David Sokol fired back at Warren Buffett, with his lawyer saying the one-time Berkshire Hathaway Inc executive had been made a scapegoat over a transaction that led to his sudden resignation.
Sokol, who chaired Berkshire's MidAmerican Energy unit, ran its NetJets plane leasing unit and was a top Buffett deal maker, was considered a leading contender to succeed the 80-year-old Buffett as Berkshire's chief executive.
But Buffett told shareholders at Berkshire's annual meeting on Saturday that Sokol had violated the company's insider trading and ethics rules by failing to disclose his January purchase of Lubrizol Corp shares after starting talks with bankers about the chemicals company.
"I obviously made a big mistake by not saying, 'Well when did you buy it?"' Buffett told the nearly 40,000 attendees at the meeting in Omaha, Nebraska. Sokol's resignation cast a cloud over an event Buffett calls "Woodstock for Capitalists."
On March 14, Berkshire agreed to buy Lubrizol for about $9 billion. That gave Sokol a roughly $3 million personal profit on his own Lubrizol investment. He resigned from Berkshire on March 28, and the stake became public two days later.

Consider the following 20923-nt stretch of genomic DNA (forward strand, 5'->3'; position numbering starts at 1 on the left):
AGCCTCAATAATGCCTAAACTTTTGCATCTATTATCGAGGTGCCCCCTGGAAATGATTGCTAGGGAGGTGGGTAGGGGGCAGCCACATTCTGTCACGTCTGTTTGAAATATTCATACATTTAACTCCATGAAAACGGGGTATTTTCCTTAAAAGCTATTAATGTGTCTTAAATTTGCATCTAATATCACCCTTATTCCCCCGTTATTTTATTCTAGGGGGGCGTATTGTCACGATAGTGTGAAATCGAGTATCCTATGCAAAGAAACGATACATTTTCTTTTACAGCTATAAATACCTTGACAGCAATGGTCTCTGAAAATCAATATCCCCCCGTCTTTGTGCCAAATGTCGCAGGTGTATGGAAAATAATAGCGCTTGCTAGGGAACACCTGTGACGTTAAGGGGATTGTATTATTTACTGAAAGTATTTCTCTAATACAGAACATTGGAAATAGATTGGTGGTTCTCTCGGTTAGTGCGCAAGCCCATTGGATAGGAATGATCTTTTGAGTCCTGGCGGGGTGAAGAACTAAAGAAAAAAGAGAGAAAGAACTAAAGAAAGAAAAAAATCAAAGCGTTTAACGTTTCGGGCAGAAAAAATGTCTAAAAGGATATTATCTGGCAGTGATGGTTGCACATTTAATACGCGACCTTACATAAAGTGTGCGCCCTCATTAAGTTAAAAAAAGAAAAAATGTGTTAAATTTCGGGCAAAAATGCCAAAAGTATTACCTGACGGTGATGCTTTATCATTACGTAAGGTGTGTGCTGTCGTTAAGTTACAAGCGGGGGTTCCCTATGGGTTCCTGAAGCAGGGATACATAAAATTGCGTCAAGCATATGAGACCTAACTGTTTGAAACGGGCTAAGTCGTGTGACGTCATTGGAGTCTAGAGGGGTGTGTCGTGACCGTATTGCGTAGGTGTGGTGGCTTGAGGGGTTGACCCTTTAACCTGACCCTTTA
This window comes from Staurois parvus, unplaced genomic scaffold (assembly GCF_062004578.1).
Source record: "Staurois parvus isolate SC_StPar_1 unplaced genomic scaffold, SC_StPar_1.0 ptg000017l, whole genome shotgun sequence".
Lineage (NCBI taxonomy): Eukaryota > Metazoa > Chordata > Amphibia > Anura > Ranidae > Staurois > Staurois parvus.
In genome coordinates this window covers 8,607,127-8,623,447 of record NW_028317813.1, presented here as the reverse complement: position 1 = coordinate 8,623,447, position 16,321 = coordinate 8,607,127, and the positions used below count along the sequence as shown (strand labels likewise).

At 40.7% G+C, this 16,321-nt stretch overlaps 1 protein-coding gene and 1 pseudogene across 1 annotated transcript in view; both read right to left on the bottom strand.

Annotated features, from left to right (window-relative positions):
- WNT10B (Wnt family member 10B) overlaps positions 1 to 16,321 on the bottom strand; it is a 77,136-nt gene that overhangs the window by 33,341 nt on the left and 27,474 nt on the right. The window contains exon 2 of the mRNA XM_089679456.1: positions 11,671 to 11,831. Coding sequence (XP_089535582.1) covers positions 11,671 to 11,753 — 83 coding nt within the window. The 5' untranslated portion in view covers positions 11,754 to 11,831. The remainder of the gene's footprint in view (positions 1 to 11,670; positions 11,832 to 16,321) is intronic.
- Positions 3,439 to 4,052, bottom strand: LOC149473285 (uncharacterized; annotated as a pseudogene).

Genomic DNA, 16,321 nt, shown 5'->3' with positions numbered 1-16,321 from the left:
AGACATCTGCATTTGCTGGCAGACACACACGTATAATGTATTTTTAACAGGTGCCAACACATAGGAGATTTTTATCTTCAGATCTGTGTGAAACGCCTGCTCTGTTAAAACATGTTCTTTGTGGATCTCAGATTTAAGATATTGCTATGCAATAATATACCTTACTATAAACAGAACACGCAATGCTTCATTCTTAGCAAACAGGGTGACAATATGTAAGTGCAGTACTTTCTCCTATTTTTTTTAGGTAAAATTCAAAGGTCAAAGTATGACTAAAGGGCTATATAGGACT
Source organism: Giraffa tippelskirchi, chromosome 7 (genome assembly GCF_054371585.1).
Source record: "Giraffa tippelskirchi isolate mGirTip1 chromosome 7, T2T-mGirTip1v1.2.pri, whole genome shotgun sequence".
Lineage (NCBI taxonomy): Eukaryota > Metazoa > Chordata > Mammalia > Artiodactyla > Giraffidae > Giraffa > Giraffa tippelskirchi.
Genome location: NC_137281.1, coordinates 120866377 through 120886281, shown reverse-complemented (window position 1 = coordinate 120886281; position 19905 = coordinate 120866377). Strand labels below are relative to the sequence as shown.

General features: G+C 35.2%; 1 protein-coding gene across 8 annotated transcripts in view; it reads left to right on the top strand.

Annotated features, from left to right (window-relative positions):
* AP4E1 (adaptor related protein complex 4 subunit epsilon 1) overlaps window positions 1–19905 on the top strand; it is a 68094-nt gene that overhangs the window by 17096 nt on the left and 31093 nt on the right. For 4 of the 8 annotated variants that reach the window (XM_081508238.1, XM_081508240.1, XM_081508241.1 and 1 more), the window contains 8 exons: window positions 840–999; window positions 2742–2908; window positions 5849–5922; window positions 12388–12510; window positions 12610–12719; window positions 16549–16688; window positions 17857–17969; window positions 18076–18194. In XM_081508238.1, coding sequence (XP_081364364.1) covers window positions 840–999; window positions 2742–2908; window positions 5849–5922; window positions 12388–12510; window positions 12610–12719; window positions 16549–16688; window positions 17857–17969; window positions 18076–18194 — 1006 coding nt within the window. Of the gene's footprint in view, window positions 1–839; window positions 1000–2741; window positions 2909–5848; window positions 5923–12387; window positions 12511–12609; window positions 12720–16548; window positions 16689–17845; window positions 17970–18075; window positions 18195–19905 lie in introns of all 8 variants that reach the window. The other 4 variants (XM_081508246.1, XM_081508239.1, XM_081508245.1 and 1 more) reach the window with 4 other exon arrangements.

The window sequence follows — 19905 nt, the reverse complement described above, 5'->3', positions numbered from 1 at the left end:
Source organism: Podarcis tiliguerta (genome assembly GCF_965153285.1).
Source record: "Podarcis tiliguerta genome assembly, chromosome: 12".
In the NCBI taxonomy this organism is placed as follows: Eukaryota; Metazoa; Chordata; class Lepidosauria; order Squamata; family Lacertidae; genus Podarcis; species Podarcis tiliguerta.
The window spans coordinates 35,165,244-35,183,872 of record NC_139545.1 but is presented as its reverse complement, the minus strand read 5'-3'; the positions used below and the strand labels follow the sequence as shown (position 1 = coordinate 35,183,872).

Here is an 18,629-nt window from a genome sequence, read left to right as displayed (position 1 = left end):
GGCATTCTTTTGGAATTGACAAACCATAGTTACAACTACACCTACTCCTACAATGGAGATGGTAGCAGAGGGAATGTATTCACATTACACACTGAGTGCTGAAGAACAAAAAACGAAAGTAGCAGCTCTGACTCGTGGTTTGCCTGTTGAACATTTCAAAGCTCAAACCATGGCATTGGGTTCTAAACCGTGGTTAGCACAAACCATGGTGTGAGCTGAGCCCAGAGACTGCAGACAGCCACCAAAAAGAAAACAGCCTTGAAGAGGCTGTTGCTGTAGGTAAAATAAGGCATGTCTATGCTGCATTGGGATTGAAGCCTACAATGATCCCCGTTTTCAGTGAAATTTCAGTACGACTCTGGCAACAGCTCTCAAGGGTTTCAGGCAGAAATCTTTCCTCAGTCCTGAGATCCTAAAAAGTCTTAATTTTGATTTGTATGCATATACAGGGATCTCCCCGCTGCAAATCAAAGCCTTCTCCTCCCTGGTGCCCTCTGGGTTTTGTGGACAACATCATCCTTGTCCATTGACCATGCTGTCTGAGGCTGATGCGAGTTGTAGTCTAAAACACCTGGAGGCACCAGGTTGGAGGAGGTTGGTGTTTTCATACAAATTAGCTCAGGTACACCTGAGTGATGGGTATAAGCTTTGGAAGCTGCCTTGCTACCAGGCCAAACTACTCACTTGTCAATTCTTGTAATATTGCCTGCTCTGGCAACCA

"David Sokol is deeply saddened that Mr. Buffett, whom he considered a friend and mentor, would disparage him as he has done today," said his lawyer Barry Levine, a partner at Dickstein Shapiro LLP, in an e-mailed statement.
Levine said Sokol had honored his fiduciary duties, and never broke the law or any Berkshire policy.
He also said that Buffett had reneged on his defense of Sokol, including his March 30 statement in which he called Sokol's Lubrizol investment lawful.
"It is alarming that Mr. Buffett would be advised to so completely flip-flop and resort to transparent scapegoatism," Levine said.
"After 11 years of dedicated and hugely successful service to various Berkshire Hathaway subsidiaries, Mr. Sokol would have expected to be treated fairly. That would have been in Berkshire's interest."
Berkshire did not immediately reply to e-mailed requests for comment.
The U.S. Securities and Exchange Commission is probing Sokol, a person familiar with the matter has said.
© 2024 Thomson/Reuters. All rights reserved.